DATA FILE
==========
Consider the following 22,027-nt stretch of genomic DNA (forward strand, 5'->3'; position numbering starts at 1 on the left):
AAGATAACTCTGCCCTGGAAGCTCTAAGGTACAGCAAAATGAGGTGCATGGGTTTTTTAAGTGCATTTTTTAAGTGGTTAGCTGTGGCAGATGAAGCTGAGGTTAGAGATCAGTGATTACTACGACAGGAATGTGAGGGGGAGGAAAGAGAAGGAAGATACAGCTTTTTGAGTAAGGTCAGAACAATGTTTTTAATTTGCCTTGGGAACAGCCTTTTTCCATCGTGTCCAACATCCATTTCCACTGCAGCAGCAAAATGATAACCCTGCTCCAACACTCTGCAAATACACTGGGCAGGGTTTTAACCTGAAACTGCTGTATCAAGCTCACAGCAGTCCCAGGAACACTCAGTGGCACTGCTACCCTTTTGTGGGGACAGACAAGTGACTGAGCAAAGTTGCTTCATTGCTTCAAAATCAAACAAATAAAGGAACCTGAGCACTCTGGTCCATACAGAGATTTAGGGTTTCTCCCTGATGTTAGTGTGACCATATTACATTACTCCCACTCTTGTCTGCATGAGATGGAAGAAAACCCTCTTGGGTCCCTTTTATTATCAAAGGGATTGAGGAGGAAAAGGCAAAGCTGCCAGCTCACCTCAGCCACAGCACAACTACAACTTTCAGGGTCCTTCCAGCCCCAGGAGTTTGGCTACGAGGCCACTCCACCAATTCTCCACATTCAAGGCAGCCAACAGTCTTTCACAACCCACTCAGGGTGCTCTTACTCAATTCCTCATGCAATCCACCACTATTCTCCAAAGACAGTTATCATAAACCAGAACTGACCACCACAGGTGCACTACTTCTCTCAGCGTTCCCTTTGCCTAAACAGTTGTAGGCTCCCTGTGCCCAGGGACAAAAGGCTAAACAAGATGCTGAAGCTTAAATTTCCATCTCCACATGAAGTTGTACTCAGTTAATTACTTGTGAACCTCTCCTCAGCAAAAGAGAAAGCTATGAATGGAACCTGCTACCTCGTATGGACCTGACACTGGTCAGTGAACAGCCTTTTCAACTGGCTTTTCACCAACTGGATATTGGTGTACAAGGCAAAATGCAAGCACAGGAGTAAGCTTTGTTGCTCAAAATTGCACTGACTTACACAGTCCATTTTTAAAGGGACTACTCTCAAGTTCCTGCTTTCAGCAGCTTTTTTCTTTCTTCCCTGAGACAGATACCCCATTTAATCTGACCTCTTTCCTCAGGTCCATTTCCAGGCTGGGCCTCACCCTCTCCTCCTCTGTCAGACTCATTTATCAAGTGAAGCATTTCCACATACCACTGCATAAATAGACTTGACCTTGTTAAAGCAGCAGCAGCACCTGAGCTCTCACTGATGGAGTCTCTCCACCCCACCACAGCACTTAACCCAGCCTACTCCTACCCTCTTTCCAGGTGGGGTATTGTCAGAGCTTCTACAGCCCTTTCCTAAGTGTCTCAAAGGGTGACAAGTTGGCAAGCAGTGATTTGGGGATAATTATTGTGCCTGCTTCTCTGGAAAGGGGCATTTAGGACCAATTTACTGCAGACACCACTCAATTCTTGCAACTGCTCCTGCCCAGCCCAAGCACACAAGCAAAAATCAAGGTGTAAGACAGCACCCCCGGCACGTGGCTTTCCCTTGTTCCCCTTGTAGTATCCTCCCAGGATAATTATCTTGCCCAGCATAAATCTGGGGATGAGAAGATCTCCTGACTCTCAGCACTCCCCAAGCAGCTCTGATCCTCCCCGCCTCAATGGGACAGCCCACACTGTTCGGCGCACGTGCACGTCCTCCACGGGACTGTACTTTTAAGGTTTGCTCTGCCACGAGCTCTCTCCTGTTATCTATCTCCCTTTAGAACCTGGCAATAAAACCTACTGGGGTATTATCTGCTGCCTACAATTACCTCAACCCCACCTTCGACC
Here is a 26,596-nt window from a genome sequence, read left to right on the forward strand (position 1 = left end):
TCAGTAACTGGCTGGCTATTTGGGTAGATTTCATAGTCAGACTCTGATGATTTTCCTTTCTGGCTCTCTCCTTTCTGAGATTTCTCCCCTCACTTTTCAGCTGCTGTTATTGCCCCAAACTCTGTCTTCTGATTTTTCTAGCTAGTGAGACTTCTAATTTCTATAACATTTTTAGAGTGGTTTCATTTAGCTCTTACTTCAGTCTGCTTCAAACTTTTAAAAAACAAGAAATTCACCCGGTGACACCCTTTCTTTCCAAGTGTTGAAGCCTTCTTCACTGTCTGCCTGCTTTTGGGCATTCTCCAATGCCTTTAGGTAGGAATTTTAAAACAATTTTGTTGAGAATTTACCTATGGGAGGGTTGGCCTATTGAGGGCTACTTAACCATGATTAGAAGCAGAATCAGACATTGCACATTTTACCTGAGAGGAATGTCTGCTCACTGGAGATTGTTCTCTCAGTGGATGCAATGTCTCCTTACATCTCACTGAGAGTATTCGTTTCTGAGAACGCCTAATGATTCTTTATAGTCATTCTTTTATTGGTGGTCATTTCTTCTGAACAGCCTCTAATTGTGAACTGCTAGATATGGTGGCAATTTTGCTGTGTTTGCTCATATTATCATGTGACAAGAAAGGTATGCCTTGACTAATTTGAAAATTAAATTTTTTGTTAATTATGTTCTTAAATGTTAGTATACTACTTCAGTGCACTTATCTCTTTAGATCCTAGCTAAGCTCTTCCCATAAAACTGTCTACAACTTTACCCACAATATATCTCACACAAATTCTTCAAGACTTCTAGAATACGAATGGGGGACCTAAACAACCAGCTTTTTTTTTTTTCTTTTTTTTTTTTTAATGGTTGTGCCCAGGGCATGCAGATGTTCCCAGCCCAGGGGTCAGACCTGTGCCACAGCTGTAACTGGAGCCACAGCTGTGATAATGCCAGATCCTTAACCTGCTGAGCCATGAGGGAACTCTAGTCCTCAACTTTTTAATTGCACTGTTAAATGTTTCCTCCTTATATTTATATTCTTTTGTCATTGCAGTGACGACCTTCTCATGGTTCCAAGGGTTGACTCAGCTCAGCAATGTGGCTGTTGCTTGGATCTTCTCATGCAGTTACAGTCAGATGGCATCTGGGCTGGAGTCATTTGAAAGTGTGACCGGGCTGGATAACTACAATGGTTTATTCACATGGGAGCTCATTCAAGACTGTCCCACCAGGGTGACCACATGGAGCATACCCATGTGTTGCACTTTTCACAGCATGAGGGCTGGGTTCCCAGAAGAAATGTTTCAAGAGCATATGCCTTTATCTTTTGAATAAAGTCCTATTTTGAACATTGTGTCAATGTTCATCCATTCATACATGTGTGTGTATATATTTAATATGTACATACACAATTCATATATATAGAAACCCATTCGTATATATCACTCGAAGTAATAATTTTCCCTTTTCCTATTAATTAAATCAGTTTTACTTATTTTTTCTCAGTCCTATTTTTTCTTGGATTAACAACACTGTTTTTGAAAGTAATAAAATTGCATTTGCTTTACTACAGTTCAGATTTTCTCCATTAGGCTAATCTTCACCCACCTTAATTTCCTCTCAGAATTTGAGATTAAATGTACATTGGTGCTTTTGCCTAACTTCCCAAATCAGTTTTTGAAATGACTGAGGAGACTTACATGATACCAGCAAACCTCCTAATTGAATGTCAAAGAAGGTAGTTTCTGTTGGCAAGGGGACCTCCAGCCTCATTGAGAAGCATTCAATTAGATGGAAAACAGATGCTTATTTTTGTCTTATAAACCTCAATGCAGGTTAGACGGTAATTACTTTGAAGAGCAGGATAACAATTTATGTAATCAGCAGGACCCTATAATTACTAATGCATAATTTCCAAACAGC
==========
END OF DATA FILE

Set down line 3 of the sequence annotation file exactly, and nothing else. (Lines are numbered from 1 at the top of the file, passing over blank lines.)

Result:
Here is a 26,596-nt window from a genome sequence, read left to right on the forward strand (position 1 = left end):